It's bad if you go late to a very important wedding. It's worse if the wedding is your own. It's disastrous if you discover that the wedding is already happening. For Harsh (Sanjay Suri), it's even worse - someone he's himself invited to his wedding has usurped the bride for himself. His own loving younger brother.
If it's a theme that has you bouncing off all surfaces around you in sheer anticipation, well, there's good news and bad news. The good news is that the makers of this one will think you're quite intelligent, a connoisseur of new age cinema. The bad news is, if you go to a movie whose tagline is "Come fall in love, with your brother's bride" ...okay, let's not get judgemental, and just get to the story instead.
Harsh is a successful investment banker in Mauritius, with a great house, cool car and lovely girlfriend. Most people are happy to have just any one of those, even if on a high monthly installment, so, yes, Harsh is pretty happy. To take his happiness to the next level, he decides to get married, but makes just one mistake - he invites his family for his marriage.
Mom Gayatri (Shabana Azmi) is the lesser of the problems - she just makes his bride Aaliyah (Chitrangda Singh) wish one of the two of them were dead. The bigger problem is his brother Siddharth (Sharman Joshi), who makes Aaliyah wish she could live a 100 years - with him.
To be fair to Siddharth, it's not entirely his fault - he's just being his normal self, which isn't anything great anyway (he's a physicist, and like we all know, nobody who understands physics can be fun). However, we all know about love too - like with sitting on chewing gum, it can happen to anyone anywhere without really planning for it, and the mess is at its worst when you are trying to get it off. Okay, that was a lousy line, but this is a review for a lousy movie.
So love between Siddharth and Aaliyah happens when neither of them is expecting it, but after it does, it's too late. Siddharth goes through the motions of trying to be ethical, but Aaliyah's body helps him overcome his ethics in record time. And very soon they are sleeping all over Mauritius (it's a small place, so the travel isn't an issue).
Siddharth tells Harsh that he and Aaliyah are in love, and first Harsh thinks he's joking - which is admirable since very, very few people can see the humour in the situation like this, and they all have long beards and give lectures on Bhakti TV and Aastha. The truth, however, hits Harsh pretty soon, and so hard, you're sure he's going to be giving lectures on those channels pretty soon anyway.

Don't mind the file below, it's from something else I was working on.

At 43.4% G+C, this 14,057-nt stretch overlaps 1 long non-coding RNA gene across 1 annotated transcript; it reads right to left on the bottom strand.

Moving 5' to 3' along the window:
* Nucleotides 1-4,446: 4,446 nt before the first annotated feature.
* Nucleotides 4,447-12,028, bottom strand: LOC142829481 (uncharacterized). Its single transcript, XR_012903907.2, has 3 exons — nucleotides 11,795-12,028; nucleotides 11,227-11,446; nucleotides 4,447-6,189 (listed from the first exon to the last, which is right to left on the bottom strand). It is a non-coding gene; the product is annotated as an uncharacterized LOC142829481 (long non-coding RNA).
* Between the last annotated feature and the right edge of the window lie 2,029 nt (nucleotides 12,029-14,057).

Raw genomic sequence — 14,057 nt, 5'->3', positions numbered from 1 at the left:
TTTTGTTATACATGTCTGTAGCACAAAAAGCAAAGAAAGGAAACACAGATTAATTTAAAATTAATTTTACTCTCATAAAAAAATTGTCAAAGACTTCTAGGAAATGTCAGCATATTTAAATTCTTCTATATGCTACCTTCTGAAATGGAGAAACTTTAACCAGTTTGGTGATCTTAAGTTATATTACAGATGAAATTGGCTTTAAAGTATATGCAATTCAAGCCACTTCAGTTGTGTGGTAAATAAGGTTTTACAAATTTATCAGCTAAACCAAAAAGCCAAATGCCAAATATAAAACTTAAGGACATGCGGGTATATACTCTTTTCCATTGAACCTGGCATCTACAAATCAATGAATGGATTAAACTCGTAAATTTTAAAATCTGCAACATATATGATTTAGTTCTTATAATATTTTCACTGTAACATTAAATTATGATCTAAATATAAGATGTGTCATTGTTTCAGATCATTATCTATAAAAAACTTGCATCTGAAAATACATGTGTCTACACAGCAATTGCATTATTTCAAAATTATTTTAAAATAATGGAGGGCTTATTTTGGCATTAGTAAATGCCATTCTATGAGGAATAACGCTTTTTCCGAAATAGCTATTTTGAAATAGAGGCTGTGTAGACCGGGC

Sorry Bhai is a pretty lousy movie in execution anyway - there seems no reason Aaliyah should fall in love with Siddharth given the way their interaction is scripted; the performances, especially of Sharman, can't really bring the story to life; and Harsh's character isn't dealt with well enough, especially post the incident - but the bigger problem is the concept itself.
People, especially in India, go to the movies to have a good time, not to see a depressing, and ultimately pointless, movie like this. (Sure, we can have a debate about who decides what is pointless. The answer will be the final judge - the BO collections of this movie.) Sorry Bhai is too avant garde for Indian audiences, even the multiplex crowds. For a people brought up on a diet of Lakshmana's relationship with Sita, this concept is sacrilege, almost incestuous. And even otherwise, who wants to watch a movie where a man loses his beloved? It's to escape that that we go to movies.
Sharman Joshi, Sanjay Suri and Chitrangda Singh all fail to give the kind of performances that would have made the movie stand out for something. Joshi particularly seems to have the same expression all through the movie. And Sanjay, who has to play the man hit by the worst kind of trauma, hardly makes an impact either. Boman Irani and Shabana Azmi do not have brilliantly scripted roles either, but bring what they can to what they have.
The film has a couple of lilting tunes, but is generally languid, with the screenplay lacking in what it takes to bring a primarily emotional tale to life - like we said, the whole chunk of Aaliyah and Siddharth falling in love is hardly convincing, hitting the movie at its basic level. There's a difference between subtlety and vacuousness, and this is an example.
Watch Sorry Bhai if you fancy yourself as discerning and open to ideas, but we'd recommend it more for the privacy that an almost empty theatre offers.